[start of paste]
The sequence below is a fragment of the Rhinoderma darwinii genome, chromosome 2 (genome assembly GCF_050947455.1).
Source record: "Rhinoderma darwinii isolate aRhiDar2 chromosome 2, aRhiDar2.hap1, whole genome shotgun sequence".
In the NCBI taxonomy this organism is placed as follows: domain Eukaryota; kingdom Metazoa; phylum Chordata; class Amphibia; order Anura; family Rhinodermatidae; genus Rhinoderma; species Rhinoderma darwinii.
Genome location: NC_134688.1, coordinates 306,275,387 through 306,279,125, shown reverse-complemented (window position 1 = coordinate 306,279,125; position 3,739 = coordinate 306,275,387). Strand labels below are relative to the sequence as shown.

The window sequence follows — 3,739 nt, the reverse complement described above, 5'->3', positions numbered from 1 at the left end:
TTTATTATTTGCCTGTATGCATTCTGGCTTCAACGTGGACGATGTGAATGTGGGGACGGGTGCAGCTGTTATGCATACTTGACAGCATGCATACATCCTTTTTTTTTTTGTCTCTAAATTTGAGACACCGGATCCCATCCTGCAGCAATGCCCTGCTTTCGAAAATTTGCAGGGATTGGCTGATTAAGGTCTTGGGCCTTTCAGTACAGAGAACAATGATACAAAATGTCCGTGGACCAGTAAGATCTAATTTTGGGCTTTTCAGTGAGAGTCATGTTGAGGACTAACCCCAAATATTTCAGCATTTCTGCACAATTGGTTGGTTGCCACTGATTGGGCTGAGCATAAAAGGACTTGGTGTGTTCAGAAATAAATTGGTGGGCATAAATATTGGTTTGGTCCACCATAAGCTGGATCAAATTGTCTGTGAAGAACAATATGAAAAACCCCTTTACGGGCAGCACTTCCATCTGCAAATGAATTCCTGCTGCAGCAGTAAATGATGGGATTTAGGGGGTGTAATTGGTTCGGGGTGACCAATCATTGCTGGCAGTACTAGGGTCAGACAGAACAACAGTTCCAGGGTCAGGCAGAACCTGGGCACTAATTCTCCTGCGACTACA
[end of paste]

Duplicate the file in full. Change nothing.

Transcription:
The sequence below is a fragment of the Rhinoderma darwinii genome, chromosome 2 (genome assembly GCF_050947455.1).
Source record: "Rhinoderma darwinii isolate aRhiDar2 chromosome 2, aRhiDar2.hap1, whole genome shotgun sequence".
In the NCBI taxonomy this organism is placed as follows: domain Eukaryota; kingdom Metazoa; phylum Chordata; class Amphibia; order Anura; family Rhinodermatidae; genus Rhinoderma; species Rhinoderma darwinii.
Genome location: NC_134688.1, coordinates 306,275,387 through 306,279,125, shown reverse-complemented (window position 1 = coordinate 306,279,125; position 3,739 = coordinate 306,275,387). Strand labels below are relative to the sequence as shown.

The window sequence follows — 3,739 nt, the reverse complement described above, 5'->3', positions numbered from 1 at the left end:
TTTATTATTTGCCTGTATGCATTCTGGCTTCAACGTGGACGATGTGAATGTGGGGACGGGTGCAGCTGTTATGCATACTTGACAGCATGCATACATCCTTTTTTTTTTTGTCTCTAAATTTGAGACACCGGATCCCATCCTGCAGCAATGCCCTGCTTTCGAAAATTTGCAGGGATTGGCTGATTAAGGTCTTGGGCCTTTCAGTACAGAGAACAATGATACAAAATGTCCGTGGACCAGTAAGATCTAATTTTGGGCTTTTCAGTGAGAGTCATGTTGAGGACTAACCCCAAATATTTCAGCATTTCTGCACAATTGGTTGGTTGCCACTGATTGGGCTGAGCATAAAAGGACTTGGTGTGTTCAGAAATAAATTGGTGGGCATAAATATTGGTTTGGTCCACCATAAGCTGGATCAAATTGTCTGTGAAGAACAATATGAAAAACCCCTTTACGGGCAGCACTTCCATCTGCAAATGAATTCCTGCTGCAGCAGTAAATGATGGGATTTAGGGGGTGTAATTGGTTCGGGGTGACCAATCATTGCTGGCAGTACTAGGGTCAGACAGAACAACAGTTCCAGGGTCAGGCAGAACCTGGGCACTAATTCTCCTGCGACTACA